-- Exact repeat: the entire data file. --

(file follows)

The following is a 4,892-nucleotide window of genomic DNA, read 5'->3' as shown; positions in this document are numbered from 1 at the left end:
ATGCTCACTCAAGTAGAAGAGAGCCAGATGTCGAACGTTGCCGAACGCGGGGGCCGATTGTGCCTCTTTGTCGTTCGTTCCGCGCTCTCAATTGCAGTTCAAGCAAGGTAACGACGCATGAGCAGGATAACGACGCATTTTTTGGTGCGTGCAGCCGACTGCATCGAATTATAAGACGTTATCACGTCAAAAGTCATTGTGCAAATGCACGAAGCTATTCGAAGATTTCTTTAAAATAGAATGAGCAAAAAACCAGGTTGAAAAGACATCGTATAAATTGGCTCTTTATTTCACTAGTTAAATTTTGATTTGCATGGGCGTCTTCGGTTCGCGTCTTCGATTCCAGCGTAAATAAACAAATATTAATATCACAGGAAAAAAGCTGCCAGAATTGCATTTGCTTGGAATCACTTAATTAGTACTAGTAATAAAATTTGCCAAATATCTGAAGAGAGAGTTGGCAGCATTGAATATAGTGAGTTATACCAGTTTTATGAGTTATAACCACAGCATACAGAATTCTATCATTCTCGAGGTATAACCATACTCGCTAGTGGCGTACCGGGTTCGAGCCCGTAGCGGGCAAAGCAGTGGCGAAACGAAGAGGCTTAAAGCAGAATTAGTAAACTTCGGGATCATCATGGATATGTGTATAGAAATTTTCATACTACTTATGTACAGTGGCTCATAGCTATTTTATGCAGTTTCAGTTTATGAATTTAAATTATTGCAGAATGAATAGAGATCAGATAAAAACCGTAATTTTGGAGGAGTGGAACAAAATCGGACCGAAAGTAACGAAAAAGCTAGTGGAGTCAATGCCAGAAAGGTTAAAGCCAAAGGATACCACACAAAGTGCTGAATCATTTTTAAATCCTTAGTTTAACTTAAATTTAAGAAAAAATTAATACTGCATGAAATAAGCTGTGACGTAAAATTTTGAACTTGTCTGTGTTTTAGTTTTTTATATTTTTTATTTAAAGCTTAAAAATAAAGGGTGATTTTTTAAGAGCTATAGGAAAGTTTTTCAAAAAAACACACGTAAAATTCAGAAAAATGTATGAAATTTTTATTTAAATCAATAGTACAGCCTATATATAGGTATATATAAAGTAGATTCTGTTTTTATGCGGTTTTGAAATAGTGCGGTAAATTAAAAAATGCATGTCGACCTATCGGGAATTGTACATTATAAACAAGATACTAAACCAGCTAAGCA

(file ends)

The following is a 4,892-nucleotide window of genomic DNA, read 5'->3' as shown; positions in this document are numbered from 1 at the left end:
ATGCTCACTCAAGTAGAAGAGAGCCAGATGTCGAACGTTGCCGAACGCGGGGGCCGATTGTGCCTCTTTGTCGTTCGTTCCGCGCTCTCAATTGCAGTTCAAGCAAGGTAACGACGCATGAGCAGGATAACGACGCATTTTTTGGTGCGTGCAGCCGACTGCATCGAATTATAAGACGTTATCACGTCAAAAGTCATTGTGCAAATGCACGAAGCTATTCGAAGATTTCTTTAAAATAGAATGAGCAAAAAACCAGGTTGAAAAGACATCGTATAAATTGGCTCTTTATTTCACTAGTTAAATTTTGATTTGCATGGGCGTCTTCGGTTCGCGTCTTCGATTCCAGCGTAAATAAACAAATATTAATATCACAGGAAAAAAGCTGCCAGAATTGCATTTGCTTGGAATCACTTAATTAGTACTAGTAATAAAATTTGCCAAATATCTGAAGAGAGAGTTGGCAGCATTGAATATAGTGAGTTATACCAGTTTTATGAGTTATAACCACAGCATACAGAATTCTATCATTCTCGAGGTATAACCATACTCGCTAGTGGCGTACCGGGTTCGAGCCCGTAGCGGGCAAAGCAGTGGCGAAACGAAGAGGCTTAAAGCAGAATTAGTAAACTTCGGGATCATCATGGATATGTGTATAGAAATTTTCATACTACTTATGTACAGTGGCTCATAGCTATTTTATGCAGTTTCAGTTTATGAATTTAAATTATTGCAGAATGAATAGAGATCAGATAAAAACCGTAATTTTGGAGGAGTGGAACAAAATCGGACCGAAAGTAACGAAAAAGCTAGTGGAGTCAATGCCAGAAAGGTTAAAGCCAAAGGATACCACACAAAGTGCTGAATCATTTTTAAATCCTTAGTTTAACTTAAATTTAAGAAAAAATTAATACTGCATGAAATAAGCTGTGACGTAAAATTTTGAACTTGTCTGTGTTTTAGTTTTTTATATTTTTTATTTAAAGCTTAAAAATAAAGGGTGATTTTTTAAGAGCTATAGGAAAGTTTTTCAAAAAAACACACGTAAAATTCAGAAAAATGTATGAAATTTTTATTTAAATCAATAGTACAGCCTATATATAGGTATATATAAAGTAGATTCTGTTTTTATGCGGTTTTGAAATAGTGCGGTAAATTAAAAAATGCATGTCGACCTATCGGGAATTGTACATTATAAACAAGATACTAAACCAGCTAAGCA